The new section devoted to sourcing intended to highlight California’s status as an epicenter of domestic manufacturing with seven booths that included full-service production company Jennifer Loel Designs from Cotati, Calif., and denim washhouse DJ Laundry and Classy Dyeing & Finishing in Los Angeles. The debut of the annex didn’t seem to make much of an impact, however, due to its location that required attendees to leave the floor of the main show, according to some exhibitors. (Companies in the neighboring Korean pavilion voiced similar complaints.) Still, reaching out to emerging designers at the trade event was a necessary step toward preventing more business from migrating to China.
“We’re trying to be more innovative,” said David Martinez, the assistant manager at DJ Laundry. Working with labels such as Frame and Lucky Brand, the company’s skills span vintage washes, screenprints and bleached effects. “The only way to survive is to do novelty stuff in the U.S.,” he said.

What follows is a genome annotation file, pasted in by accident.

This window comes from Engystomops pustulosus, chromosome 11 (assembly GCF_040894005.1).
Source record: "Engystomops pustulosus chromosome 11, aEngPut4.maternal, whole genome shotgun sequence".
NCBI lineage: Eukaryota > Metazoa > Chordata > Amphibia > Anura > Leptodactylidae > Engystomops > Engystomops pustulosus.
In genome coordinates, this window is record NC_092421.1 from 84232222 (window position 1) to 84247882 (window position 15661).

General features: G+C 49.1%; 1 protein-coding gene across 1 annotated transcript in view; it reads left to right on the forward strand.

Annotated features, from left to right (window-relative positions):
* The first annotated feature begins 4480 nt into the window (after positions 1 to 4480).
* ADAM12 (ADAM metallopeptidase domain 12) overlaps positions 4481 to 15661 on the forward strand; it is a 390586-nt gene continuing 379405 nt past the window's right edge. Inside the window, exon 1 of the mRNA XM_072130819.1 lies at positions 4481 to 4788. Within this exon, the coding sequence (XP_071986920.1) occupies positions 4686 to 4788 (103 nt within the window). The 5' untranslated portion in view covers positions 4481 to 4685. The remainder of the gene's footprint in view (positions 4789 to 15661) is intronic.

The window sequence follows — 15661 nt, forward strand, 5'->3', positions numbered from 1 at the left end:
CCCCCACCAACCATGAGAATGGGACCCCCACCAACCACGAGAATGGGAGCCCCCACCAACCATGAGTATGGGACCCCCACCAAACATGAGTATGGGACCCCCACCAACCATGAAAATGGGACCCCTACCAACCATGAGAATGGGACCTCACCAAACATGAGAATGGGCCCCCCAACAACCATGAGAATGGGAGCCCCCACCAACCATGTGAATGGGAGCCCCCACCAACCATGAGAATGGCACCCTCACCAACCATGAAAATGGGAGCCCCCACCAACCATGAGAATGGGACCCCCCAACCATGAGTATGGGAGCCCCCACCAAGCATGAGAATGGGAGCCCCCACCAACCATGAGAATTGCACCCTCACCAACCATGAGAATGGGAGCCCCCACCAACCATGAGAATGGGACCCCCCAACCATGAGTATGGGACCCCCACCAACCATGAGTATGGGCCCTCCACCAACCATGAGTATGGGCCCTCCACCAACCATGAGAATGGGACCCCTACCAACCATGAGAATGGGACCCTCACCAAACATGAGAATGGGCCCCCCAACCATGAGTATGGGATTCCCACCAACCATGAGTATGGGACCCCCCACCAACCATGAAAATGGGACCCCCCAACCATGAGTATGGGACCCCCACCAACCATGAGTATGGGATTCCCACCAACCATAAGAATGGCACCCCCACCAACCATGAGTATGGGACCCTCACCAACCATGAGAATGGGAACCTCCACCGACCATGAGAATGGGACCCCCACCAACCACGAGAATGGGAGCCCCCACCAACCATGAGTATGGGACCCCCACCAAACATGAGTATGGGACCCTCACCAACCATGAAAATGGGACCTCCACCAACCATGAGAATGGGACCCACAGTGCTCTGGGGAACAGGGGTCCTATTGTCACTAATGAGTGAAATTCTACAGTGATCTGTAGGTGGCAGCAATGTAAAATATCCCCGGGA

Novelty was a favorite word among many exhibitors. Duksung Inco Co. fared well with its stash of faux furs and leathers. Costing between $8 and $12 a yard, the selection included fur subtly dyed in magenta and quilted leather.
Kevan Hall shopped for material to make next year’s fall collection, specifically a “mélange of newer textures and fabrics,” he said. Often dipping into a palette of gray, charcoal and metal hues, he said his customers “just want things that are not necessarily trendy but fit into their lifestyle.”
Louis Verdad, who in the spring will launch a denim-centric women’s line called Verdad for the advanced contemporary market, also was on the quest for prints and fabrics for his sophomore collection. “I’m looking for things that are going to make a statement,” he said. “What is the next thing you want to see denim with?”
The preference for unusual treatments led several designers to the lacelike leather that OSM Leather Inc. cut by laser, bonded on netting and sold for $6 a square foot. “It’s very different. It’s wearable at the same time,” said Sevket Yilmaz, who oversees OSM’s manufacturing operations in Turkey.